Why Do We Need a Mouthguard in Jiu Jitsu?
Updated: Apr 18, 2020
While practicing Brazilian Jiu-Jitsu, we can meet people who use mouthguards and others who don’t. At the outset of this article, I would like to state that it is the recommendation of this article to train regularly with a mouthguard from start to end of a training session (and not just during sparring).
Many practitioners don’t like mouthguards. We have to hold it in our mouths, it’s uncomfortable, it disturbs breathing (especially while hard rolling), we sound funny when we talk, and it’s annoying to take it out to drink water. The fact is that if you choose not to use mouthguard, months, even years will go by without anything bad happening. So, naturally you might think that there is no real need for mouthguard. However, there is a chance that there may come a time when you will have an accident and regret not having a mouthguard. So, like any kind of insurance, a mouthguard is designed to give you peace of mind that if something happens - you are safe. Most of us will roll even if we don’t have mouthguard with us. But normally, it is highly advisable not to forget the mouthguard and to practice with mouthguard at all times. The chance of getting a knee, elbow, or head-butt to your teeth or chin is something that simply should not be ignored.
There are many types of sports where mouthguards are part of the mandatory equipment. Jiu Jitsu should be one of them. To most of us, a mouthguard means simply a guard to the teeth. But actually, mouthguard not only protects the teeth but also the lips, gums, cheeks, and tongue. There are also people who strongly argue that keeping the jaw in place by biting into the mouthguard also prevents neck injuries.
Oral and jaw injuries such as broken, cracked or uprooted teeth, fractures or cracks in the jawbone or joint, are painful and often (especially when involving teeth) require lifelong treatment. Boxers wear a mouthguard at all times because the impact from punches can be transmitted through the teeth and jaw joint which can be transmitted to the brain and cause shock and concussion. This process might also happen in Jiu Jitsu caused by accidental hit. Of course, all of these damages may occur despite the use of a mouthguard but the use of the protector will surely minimize the severity of the injury.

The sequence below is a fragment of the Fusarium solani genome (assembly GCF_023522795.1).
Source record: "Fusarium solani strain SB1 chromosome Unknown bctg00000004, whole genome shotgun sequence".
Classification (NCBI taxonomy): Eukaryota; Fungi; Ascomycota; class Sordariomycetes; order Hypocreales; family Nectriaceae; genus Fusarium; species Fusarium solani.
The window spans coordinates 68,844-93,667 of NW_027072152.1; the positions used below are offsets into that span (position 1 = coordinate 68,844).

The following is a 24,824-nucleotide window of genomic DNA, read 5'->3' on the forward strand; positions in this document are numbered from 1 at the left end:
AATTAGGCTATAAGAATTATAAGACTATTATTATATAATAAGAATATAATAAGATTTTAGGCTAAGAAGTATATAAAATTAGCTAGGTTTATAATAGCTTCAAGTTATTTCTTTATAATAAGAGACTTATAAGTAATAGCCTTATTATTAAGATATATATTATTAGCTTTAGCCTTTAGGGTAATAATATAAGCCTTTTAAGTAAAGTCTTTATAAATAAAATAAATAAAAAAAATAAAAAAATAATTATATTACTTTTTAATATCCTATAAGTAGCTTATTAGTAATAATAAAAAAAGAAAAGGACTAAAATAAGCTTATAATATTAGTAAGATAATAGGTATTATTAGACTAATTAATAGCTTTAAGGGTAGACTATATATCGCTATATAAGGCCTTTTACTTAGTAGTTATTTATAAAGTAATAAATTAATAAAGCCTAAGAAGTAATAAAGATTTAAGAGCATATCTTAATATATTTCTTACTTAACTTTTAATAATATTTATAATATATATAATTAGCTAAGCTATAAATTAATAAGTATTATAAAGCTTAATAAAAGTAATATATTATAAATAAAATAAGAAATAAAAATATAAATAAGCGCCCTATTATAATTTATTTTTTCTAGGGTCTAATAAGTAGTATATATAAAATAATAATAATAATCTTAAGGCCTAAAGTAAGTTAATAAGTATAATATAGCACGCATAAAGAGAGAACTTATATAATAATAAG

One might be surprised to find out that you don’t have to take a big blow to the teeth or chin to suffer serious damage. All sorts of reasons can cause undesirable injuries. Even grinding your teeth can chip a tooth or completely break it. Also, going too hard on the face or jaw might cause severe damage. For example, pressure caused by the head of your training partner while passing guard or choke that does not sit well on the neck and lands on the mouth area.
Who Must Use a Mouthguard?
It is recommended to use a mouthguard the entire time you are training if your teeth are not straight, or you have protruding teeth.
Mouthguards also protect our training partners. We have all seen cases where teeth accidentally cut training partners. Wearing mouthguards should be considered fair and friendly towards our training partners. In this matter, we must remember that braces must be covered with a mouthguard while rolling. Those who participate in wrestling have no obligation to use mouthguards, but wrestlers with braces are not allowed to compete without one. That should be the case in Jiu Jitsu as well.
Tip: Many trainers say that a mouthguard makes them gag uncontrollably and they avoid using it. Some experts claim that Jiu Jitsu practitioners can settle for a mouthguard that does not cover the molars. They argue that cutting the tails of the mouthguard can prevent the gag reflex and still provide adequate protection for Jiu Jitsu. If this is the reason you are not using mouthguard – try this trick out.